So is there a theme to what psychology says about Covid-19?

It seems the two strands so far are these:
  • Widespread anxiety is causing people to behave in ways that can be understood and explained
  • We must look after ourselves so that we don’t suffer the damaging psychological effects of social isolation in our attempts to achieve social distance.

Running additions:
March 30th: Russ Harris, psychotherapist and ACT guru, has produced this practical guide covering steps you can take to "FACE Covid"

Alan Law, PhD

Monday, March 2, 2020

Some personal reflections on grief and support

Te aroha
Te whakapono
Me te Rangimarie
Tātou tātou e

The song Te aroha has a simple beauty to it. My mother loved it. She was particularly impressed when my son came home from kindergarten and sang it for her with accompanying hand gestures. He was 4 then, and he was still 4 when my mother died.

It seemed appropriate to ask him if he wanted to sing Te aroha at a small family event after she died. He did. A small kid singing a song he learned at kindy as part of a farewell to his grandma is a very beautiful thing, and I still shed a tear when I hear the song. For me, Te aroha is a bridge between my son, who is very present, and my mum, who is a fading memory. Te aroha brings her back, and she usually brings waves of sadness with her.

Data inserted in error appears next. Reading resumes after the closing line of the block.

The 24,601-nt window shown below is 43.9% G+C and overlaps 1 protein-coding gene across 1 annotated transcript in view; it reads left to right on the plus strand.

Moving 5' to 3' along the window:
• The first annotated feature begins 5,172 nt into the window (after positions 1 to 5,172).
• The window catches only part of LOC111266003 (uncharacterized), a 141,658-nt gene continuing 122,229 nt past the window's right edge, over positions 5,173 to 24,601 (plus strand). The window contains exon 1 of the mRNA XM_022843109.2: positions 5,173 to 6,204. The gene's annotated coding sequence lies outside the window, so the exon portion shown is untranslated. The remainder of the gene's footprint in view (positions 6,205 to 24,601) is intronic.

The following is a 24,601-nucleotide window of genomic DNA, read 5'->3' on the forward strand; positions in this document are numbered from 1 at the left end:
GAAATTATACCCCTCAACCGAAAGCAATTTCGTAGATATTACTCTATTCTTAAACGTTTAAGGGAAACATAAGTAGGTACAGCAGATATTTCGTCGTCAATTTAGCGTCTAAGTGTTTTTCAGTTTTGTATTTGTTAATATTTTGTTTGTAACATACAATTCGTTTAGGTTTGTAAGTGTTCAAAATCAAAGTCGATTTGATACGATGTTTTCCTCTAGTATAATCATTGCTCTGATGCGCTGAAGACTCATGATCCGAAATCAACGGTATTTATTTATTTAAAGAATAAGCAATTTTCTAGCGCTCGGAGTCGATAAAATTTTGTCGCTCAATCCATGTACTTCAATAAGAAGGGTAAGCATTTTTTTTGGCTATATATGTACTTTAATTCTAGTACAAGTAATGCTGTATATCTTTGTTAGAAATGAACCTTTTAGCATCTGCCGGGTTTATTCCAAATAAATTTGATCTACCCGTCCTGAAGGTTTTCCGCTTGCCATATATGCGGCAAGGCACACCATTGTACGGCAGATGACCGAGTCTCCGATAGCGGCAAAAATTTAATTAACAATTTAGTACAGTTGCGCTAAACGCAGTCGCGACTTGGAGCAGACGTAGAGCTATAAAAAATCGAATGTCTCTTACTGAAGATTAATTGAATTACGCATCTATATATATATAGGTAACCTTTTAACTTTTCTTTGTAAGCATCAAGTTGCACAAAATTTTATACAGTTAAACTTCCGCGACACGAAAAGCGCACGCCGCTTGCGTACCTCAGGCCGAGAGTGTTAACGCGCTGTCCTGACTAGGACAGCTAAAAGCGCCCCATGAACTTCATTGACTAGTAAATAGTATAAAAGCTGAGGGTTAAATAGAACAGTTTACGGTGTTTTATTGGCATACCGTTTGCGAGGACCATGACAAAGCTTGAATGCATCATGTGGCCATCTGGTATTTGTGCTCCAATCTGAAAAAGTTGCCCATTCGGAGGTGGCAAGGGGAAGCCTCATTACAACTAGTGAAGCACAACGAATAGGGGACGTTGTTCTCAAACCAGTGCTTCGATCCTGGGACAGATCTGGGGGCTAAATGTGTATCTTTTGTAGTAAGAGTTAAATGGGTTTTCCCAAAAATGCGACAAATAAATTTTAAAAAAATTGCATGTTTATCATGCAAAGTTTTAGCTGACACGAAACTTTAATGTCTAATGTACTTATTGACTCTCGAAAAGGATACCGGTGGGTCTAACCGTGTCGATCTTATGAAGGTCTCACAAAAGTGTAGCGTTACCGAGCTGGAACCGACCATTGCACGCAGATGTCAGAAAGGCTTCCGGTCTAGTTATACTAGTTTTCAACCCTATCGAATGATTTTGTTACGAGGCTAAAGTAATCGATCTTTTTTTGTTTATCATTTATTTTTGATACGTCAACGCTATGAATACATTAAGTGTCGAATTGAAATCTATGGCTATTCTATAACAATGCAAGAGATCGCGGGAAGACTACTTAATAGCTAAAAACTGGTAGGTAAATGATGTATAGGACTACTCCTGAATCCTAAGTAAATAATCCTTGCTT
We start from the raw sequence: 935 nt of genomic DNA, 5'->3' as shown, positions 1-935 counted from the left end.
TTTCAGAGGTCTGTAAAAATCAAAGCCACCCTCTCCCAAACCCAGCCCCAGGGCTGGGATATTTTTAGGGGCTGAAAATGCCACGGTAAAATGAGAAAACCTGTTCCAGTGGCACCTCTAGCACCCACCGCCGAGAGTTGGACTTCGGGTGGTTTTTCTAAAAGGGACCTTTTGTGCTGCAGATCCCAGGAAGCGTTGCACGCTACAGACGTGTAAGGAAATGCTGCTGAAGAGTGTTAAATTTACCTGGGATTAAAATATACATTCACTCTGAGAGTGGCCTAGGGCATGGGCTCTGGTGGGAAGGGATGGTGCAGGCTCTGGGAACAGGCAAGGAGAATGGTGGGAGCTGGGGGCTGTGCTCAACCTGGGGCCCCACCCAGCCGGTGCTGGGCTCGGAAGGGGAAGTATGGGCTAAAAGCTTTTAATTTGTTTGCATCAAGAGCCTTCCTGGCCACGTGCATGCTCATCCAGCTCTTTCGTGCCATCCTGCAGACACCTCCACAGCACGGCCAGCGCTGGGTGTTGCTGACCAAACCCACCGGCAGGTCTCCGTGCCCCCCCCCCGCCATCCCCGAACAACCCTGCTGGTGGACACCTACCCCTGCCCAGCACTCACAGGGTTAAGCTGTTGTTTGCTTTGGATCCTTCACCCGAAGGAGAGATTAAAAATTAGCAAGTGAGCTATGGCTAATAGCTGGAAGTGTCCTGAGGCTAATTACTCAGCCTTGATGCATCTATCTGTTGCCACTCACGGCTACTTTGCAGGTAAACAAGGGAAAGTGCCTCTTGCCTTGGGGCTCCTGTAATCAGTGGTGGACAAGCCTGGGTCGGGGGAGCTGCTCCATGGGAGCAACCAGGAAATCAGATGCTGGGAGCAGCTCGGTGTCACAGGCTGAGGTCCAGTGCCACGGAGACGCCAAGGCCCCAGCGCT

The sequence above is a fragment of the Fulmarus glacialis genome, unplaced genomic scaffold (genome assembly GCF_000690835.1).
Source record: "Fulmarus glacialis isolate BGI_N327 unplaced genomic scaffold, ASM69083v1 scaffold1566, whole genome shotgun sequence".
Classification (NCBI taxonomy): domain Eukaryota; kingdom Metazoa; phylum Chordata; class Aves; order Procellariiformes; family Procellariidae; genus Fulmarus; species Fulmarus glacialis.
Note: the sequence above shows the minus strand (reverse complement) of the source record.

I was happy that the kindergarten was bringing Māori language and culture into my children’s lives. They have a karakia kai before their lunch, and they sing ka kite at the end of the day, and I heard that my daughter was chosen to do a pepeha today at kindergarten, at the same time as I was doing one in my class on Cultural Competence (for Assessment and Diagnosis) at university. When I was a kid, I remember we had just weekly exposure to te reo and I’m pleased that they have so much more. It’s a normal part of their day.

The reasons why te reo is not a normal part of my day are many and varied. For others, like teachers and health professionals, I see those reasons are outweighed by the pressing need for decolonisation. I get it, and I have a queue of readings to help me understand this issue rationally, including Rachel Selby’s Still being punished and Hirini Moko Mead’s Tikanga Māori: Living by Māori values.

But I haven’t read them yet, and even when I do, it will feed what I fear is a hand-wringing, woke part of my consciousness. I fear I won’t feel it. I worry that any progress I make will be fraudulent, tokenistic, and superficial.